Old Ambalindum Homestead, dating back to the early 1900’s, has been recently renovated making for a comfortable, affordable and friendly authentic outback experience with a host of options, whether staying for a couple of days or longer.
Ambalindum Station is a working cattle station of more than 3,000 sq km’s about 135km northeast of Alice Springs. A range of accommodation is available, from camping sites and van sites to the air-conditioned comfort of the Old Ambalindum homestead itself.
Within the expanse of Ambalindum there are literally hundreds of kilometres’ of private roads and tracks, passing through spectacular scenery, from rugged ranges to rolling plains, from deep gorges to river crossings (almost always dry and sandy). Activities include 4-wheel driving, bushwalking, mountain bike riding and bird watching.
Old Ambalindum is off the Arltunga Loop tourist road to the east of Alice Springs and also on the newly promoted Binns Track.
Arltunga was officially Central Australia's first town, born through the discovery of gold in 1887 and whose heyday lasted until 1913. Fortune seekers had to travel 600 kilometres from the Oodnadatta railhead, often on foot, to seek their fortune in a harsh environment. At the time, Alice Springs consisted of just the Overland Telegraph Station, and was little more than an outpost that had expanded as it became the supply base of Arltunga.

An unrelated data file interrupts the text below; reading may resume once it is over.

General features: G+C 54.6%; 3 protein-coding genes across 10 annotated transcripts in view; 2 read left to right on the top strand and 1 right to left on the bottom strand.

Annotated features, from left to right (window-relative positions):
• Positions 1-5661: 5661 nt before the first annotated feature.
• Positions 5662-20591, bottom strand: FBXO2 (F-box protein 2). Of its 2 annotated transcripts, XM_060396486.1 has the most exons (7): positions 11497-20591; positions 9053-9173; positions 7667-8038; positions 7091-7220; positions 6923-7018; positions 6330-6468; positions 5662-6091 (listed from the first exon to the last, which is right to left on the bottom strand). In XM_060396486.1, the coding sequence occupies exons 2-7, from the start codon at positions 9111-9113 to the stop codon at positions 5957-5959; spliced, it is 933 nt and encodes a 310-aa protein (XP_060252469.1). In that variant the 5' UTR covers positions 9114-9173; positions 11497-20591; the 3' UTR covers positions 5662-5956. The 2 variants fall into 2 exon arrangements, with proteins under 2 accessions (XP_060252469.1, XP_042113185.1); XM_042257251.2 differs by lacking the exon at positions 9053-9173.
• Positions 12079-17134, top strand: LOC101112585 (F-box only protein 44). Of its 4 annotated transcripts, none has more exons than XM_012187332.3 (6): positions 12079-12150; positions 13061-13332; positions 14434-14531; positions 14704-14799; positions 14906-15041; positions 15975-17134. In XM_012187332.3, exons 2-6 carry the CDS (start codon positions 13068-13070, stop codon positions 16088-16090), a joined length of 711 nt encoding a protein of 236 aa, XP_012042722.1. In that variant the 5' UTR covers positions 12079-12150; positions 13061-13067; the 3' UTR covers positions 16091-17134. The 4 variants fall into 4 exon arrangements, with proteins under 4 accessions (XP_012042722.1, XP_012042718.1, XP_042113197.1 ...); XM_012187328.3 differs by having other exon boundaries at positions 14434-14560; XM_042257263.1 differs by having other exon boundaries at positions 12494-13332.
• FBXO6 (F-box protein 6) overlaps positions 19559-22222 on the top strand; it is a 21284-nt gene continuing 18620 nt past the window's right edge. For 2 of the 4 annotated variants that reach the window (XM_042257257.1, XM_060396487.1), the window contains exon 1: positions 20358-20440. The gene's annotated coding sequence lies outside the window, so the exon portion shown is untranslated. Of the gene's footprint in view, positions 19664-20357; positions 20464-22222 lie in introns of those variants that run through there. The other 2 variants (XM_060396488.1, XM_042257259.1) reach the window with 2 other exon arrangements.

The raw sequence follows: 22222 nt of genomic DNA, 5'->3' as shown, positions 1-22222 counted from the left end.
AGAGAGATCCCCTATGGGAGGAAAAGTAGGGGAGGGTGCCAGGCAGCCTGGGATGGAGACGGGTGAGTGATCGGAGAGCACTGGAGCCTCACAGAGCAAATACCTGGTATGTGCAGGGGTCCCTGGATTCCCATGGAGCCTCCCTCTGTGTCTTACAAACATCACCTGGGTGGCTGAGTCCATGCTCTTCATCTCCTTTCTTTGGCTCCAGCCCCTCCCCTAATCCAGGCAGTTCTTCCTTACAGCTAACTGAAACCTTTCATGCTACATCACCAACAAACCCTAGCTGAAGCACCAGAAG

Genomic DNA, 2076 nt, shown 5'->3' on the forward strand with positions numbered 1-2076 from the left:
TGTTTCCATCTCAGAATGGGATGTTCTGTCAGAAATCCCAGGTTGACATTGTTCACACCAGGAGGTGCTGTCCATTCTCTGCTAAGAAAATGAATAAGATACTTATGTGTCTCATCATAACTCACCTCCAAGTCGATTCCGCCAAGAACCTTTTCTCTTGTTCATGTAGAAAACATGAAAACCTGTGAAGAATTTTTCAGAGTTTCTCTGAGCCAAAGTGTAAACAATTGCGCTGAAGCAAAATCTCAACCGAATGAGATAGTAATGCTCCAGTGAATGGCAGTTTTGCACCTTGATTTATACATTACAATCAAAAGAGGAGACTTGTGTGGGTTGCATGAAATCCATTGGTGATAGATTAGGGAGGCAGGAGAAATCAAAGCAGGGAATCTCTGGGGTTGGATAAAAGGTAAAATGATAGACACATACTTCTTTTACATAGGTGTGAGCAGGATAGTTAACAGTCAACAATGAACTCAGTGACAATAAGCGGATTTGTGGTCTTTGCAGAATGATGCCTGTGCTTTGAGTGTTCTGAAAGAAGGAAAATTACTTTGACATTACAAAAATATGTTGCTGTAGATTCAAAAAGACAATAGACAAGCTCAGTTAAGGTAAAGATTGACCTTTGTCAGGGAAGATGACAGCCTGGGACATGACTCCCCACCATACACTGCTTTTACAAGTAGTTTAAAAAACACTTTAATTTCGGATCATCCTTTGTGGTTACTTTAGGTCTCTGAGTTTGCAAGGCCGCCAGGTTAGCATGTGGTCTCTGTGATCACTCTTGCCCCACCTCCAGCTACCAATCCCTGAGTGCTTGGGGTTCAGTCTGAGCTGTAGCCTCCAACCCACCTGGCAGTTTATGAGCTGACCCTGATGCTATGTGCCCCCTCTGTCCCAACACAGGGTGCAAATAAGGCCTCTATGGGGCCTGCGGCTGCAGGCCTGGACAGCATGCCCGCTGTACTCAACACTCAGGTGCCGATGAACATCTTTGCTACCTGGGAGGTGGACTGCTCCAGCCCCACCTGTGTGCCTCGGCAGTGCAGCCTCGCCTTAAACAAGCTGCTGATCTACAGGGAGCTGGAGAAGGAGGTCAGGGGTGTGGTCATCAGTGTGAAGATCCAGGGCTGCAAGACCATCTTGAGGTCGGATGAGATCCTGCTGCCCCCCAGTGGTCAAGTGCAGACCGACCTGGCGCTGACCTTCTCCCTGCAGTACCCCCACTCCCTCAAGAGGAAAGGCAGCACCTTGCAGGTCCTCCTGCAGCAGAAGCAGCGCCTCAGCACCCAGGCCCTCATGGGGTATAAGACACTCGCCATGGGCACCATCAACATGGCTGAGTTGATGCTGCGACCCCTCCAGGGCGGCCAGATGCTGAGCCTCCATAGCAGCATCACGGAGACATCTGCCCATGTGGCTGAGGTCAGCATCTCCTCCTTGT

The town was named after a subgroup of the Arrernte people who had been living in the area prior to the arrival of Europeans.
At its height, Arltunga supported a population of 3000 people but by 1911 it was 56 and down to 25 by 1933. The problems of the town are still clear - lack of water, isolation and the difficulty of access - which all conspired to make permanent settlement difficult.
Arltunga was extremely isolated, had limited supplies of basic foods, suffered extremes of temperature, and with high transportation costs, the cost of living was exorbitant. The lack of water meant that fresh vegetables could not be grown and limited water supplies were drawn from wells and water soaks in creeks.
Amongst these residents was Frederic Cavenagh who travelled to Arltunga as an assayer.
He recognised the potential of the low lying open areas over the range as an agricultural food bowl and took up the lease of Ambalindum Station in 1906 where he proceeded to raise sheep and grow vegetables. Up until 1942, sheep were the primary stock and were herded by the local aboriginal people to protect them from dingoes. The old stone ruin was once the shearing shed and the wool was taken from there and washed in the creek 500 meters away in the gully.
Claraville, nearby Ambalindum also offered a source of food. Frederic and his wife Caroline planted extensive vegetable gardens that sold produce once a week to the miners at Arltunga.
Frederic and Caroline built the original part of the homestead in 1908 from bricks made from local creek sand. The trusses were made from mulga trees and today support the roof over the twin room we call “the dungeon”. The other part of the house was built in 1935 and in 1940 the Cavenagh’s joined the two residences together by bridging them with a single roof and putting in a false wooden floor.